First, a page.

Make homework a more dynamic aspect of learning, rather than an add-on.
Homework is another of those “marmite” topics in education. Some love homework, others decry the imposition of activities on home life. Sending home a photocopied sheet with exercise that children might, or might not, have the skills to complete independently, can lead to enhanced levels of tension between parent and child and then between parent and school, doing no party any good. Equally, any activity undertaken at home deserves to be marked, so taking additional teacher time.
Where it serves a purpose, I have no issue with looking for ways to enhance the thinking and learning that has been a part of the school day and there is a very simple way to do this: -
The principle is a very simple one. Send home something worth talking about, which then has a direct link back into a future piece of school activity. If it true that learning is strengthened by teaching an idea to someone else, then to enhance home life through focused talk would seem to have potential dividends.
- At Early Years stage the teacher could, just before home time, remind the children what has been done during the day and ask them to talk to the adult picking them up about it.
- EYFS and later infant years could be sent home with a prompt question to be discussed, some exploration of an idea or a picture to be discussed and words collected, all with the purpose of feeding into a subsequent piece of talk-led writing.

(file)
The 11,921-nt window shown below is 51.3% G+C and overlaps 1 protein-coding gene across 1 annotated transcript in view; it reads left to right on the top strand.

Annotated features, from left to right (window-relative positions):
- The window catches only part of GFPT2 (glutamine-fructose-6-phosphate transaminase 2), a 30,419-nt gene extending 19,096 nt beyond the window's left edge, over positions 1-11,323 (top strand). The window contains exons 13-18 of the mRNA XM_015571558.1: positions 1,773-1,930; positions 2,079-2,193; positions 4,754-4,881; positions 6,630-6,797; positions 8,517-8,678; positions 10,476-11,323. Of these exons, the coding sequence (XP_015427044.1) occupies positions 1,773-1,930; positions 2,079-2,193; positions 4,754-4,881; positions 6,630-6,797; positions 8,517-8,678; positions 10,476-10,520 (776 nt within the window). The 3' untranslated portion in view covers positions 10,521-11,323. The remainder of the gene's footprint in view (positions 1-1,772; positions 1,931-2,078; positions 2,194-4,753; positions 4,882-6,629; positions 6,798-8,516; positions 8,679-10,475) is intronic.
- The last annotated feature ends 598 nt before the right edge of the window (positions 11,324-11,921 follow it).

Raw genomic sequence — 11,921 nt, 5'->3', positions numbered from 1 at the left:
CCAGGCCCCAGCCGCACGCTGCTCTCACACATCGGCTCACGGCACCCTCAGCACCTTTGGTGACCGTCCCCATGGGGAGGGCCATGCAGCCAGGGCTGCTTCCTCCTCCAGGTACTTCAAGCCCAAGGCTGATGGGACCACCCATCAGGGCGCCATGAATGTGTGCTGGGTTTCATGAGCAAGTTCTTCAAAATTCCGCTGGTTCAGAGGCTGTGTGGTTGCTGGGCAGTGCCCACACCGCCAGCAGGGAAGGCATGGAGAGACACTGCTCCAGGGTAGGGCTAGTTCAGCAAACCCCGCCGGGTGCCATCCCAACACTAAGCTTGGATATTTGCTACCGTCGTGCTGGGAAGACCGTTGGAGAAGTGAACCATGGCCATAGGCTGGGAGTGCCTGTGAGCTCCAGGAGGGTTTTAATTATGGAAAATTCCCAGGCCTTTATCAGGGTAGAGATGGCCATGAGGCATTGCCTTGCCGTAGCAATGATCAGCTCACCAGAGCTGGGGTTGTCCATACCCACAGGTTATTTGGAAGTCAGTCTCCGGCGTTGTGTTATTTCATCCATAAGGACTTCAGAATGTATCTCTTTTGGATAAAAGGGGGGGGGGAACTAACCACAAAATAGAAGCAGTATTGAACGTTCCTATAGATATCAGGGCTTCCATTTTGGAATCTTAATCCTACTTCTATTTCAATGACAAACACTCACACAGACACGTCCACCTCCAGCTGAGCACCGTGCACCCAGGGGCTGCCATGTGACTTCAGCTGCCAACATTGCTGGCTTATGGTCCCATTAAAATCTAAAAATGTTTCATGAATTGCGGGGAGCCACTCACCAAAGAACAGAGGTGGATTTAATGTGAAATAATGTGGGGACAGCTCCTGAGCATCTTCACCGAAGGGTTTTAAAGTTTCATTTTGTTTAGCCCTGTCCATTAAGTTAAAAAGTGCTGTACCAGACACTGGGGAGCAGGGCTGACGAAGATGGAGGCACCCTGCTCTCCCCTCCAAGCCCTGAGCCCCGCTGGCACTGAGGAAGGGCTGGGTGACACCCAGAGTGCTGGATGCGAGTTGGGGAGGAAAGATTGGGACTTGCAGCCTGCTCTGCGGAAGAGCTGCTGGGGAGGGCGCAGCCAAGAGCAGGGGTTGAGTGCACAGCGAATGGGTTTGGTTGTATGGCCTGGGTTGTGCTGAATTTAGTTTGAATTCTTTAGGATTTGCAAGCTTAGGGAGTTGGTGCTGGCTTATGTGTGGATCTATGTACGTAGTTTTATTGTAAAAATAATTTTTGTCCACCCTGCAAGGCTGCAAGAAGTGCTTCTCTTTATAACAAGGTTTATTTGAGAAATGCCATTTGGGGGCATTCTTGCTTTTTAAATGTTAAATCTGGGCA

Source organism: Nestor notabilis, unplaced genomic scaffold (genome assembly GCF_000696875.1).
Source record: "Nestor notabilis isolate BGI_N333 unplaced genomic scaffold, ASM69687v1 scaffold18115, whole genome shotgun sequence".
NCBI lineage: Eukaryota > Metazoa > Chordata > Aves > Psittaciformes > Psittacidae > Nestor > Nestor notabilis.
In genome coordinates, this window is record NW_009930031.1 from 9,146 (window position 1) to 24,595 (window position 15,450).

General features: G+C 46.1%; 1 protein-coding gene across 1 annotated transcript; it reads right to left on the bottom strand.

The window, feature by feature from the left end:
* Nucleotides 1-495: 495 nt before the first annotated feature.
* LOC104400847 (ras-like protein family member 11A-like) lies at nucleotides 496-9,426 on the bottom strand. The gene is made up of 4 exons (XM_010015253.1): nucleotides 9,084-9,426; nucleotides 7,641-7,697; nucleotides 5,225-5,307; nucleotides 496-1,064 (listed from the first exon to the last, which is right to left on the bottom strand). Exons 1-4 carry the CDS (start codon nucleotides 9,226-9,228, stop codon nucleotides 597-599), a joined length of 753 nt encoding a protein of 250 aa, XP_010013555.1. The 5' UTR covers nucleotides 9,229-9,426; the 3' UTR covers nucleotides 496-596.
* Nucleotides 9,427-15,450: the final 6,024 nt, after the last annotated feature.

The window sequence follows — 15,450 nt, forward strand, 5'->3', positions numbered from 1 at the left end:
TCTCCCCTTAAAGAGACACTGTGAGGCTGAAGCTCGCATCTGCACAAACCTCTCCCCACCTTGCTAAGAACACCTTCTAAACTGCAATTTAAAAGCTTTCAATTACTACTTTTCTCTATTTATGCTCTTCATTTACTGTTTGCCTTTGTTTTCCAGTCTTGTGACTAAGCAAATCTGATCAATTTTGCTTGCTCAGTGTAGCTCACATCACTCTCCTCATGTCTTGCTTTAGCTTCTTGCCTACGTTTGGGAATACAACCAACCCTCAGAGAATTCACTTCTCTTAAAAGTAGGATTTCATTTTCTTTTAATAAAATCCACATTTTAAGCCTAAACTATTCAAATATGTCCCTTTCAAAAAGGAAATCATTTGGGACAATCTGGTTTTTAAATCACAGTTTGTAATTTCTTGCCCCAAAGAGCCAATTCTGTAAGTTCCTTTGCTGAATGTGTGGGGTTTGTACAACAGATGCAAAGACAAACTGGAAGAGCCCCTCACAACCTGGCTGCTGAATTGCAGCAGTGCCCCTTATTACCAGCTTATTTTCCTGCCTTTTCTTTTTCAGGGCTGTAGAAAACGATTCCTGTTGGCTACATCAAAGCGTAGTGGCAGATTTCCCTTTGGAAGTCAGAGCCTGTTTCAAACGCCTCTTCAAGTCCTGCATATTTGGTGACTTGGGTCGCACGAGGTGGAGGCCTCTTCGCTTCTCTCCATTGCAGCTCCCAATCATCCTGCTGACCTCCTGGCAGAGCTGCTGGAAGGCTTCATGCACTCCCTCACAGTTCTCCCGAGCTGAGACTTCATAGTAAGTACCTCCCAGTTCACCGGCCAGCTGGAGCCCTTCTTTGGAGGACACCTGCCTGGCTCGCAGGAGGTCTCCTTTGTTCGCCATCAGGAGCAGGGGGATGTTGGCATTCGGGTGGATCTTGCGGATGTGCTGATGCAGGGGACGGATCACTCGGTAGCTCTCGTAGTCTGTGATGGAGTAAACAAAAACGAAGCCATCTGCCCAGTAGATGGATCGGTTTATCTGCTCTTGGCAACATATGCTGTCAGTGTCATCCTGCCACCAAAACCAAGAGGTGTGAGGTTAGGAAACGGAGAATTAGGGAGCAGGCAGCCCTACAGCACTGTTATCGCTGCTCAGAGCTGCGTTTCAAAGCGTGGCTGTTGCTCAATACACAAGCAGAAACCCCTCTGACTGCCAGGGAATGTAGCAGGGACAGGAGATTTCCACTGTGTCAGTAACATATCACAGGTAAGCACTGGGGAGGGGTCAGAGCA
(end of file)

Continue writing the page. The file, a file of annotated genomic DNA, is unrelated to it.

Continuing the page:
- They could devise a plan to achieve something, explore a topical subject, eg listen to the news together.
- Juniors could be given the task of creating the storyboard for a story and then rehearsing the story with an adult.
- If there is the facility for sharing writing between home and school, then the production of early drafts could be as a result of parent/child collaboration, with editing and improvement at school.
- They could also engage with an interested adult/peer to explain an area of learning, with a short, 100 word précis, or diagrammatic notes of the discussion.
- Finding out information, or considering a more philosophical idea, to talk about and share.
Drafting ideas would save valuable school time for improvement. The teacher could then focus on those aspects, where feedback can really impact on learning.